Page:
Father And Son — Cat Stevens

No Words, No Song
5 min readOct 29, 2022
Photo by Ben White on Unsplash

Nowadays, Cat Stevens is probably more famous for leaving the music industry at the height of his popularity than for the great music he created while still active in the crazy world of writing and recording songs.

With three immensely popular, and commercially successful, albums in the late 1960s and early 1970s — “Matthew And Son”, “Tea For The Tillerman” and “Teaser And The Firecat” — Cat Stevens knew how to write and perform great songs.

But in the mid-1970s Cat Stevens found religion and auctioned off all his guitars. He wouldn’t perform secular music again for another 30 years.

I’ve always liked his style. He wrote a number of great songs, including “The First Cut Is The Deepest”, which was a big hit for P. P. Arnold, Rod Stewart, Sheryl Crow, and many others.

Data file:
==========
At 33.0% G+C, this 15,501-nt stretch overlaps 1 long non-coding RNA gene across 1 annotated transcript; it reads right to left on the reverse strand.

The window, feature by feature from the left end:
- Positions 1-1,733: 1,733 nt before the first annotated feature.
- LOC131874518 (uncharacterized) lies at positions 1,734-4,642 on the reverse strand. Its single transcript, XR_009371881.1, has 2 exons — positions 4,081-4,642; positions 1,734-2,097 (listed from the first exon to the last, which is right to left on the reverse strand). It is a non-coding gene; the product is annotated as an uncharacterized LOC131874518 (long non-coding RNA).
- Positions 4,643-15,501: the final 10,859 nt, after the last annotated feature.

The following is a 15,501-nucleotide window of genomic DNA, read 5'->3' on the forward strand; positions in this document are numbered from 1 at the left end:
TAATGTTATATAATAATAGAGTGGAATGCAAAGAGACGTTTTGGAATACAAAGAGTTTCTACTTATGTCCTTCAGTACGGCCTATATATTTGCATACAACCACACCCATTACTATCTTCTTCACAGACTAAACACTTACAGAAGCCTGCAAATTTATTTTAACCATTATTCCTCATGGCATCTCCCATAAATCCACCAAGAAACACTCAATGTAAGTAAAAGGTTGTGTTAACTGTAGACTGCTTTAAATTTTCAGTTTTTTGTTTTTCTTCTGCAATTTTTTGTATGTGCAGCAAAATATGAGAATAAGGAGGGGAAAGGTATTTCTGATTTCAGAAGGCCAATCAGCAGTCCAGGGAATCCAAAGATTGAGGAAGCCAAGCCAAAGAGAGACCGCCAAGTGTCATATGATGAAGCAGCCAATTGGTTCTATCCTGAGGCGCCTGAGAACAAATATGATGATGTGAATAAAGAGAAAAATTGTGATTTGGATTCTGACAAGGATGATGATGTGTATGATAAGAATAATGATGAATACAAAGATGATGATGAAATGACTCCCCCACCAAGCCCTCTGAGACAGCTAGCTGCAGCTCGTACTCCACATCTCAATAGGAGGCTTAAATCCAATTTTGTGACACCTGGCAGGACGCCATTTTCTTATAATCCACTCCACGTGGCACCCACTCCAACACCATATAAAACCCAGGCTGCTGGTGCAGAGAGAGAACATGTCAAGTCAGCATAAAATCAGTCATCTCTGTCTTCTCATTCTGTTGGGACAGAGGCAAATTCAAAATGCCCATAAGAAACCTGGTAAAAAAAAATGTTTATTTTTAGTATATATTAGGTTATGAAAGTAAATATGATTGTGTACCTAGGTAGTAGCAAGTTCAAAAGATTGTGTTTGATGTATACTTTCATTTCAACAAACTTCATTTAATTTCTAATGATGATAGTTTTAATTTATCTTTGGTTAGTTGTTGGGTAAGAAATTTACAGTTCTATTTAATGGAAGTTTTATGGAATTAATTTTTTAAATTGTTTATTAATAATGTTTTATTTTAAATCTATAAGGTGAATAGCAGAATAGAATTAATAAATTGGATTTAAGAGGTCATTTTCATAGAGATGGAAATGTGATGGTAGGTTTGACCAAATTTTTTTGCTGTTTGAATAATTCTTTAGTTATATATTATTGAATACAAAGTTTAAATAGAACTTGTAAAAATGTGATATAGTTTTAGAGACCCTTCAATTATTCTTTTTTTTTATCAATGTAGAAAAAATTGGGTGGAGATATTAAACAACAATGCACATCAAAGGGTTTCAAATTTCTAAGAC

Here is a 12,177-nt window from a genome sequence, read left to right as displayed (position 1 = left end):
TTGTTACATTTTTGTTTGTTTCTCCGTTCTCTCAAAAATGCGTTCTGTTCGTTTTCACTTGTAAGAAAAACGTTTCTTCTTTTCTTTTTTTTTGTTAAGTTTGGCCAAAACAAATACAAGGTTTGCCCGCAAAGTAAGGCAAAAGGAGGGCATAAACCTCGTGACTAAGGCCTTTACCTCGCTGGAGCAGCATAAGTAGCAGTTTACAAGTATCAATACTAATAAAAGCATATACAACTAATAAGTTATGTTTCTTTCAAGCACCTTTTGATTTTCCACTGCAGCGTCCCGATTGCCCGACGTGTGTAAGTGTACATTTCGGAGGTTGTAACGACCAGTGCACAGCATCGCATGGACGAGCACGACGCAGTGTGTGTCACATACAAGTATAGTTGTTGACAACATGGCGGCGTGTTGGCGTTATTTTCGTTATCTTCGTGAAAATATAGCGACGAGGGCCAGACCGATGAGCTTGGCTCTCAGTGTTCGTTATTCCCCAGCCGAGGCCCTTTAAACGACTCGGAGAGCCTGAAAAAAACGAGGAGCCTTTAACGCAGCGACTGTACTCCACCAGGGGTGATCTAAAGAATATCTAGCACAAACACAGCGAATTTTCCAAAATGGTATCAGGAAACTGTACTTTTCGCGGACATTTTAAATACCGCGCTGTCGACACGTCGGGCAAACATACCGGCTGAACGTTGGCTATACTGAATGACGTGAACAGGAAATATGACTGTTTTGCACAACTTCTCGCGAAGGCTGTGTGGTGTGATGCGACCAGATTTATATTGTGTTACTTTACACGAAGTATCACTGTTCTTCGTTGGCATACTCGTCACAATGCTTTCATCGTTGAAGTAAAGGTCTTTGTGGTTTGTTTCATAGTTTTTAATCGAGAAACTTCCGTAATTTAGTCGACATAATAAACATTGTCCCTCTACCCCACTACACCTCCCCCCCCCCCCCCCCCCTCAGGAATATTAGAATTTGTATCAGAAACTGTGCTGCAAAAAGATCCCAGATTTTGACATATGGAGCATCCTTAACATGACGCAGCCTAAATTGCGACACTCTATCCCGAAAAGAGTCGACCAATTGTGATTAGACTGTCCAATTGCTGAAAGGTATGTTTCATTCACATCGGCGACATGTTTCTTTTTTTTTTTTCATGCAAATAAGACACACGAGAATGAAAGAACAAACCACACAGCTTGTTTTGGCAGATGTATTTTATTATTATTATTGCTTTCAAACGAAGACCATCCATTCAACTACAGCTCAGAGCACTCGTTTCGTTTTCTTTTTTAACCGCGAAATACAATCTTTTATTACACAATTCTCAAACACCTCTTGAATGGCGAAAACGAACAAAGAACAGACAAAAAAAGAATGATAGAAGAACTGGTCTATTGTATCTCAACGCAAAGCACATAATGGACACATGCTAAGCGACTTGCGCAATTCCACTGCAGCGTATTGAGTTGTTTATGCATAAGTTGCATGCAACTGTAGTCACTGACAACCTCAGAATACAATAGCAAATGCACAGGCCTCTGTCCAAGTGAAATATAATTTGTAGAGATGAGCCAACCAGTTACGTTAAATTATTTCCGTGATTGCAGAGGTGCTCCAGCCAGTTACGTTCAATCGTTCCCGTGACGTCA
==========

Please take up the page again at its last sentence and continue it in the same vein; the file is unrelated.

And he had a raft of hits of his own, including “Moonshadow”, “Peace Train” and “Morning Has Broken”.

“Father And Son”, despite being my favourite Cat Stevens song, wasn’t a big hit on its original release. A track on his 1970 album, “Tea For The Tillerman”, “Father And Son” only made it as far as the B-side of “Moonshadow”.

There it languished for about 25 years until Irish boyband Boyzone stumbled across it, and had a big hit with their cover version, which reached Number Two in the UK charts in 1995…



No Words, No Song

Without words, it’s just a nice tune. Add words — now you’ve got a song. And songs can change your world. I write about some that changed mine.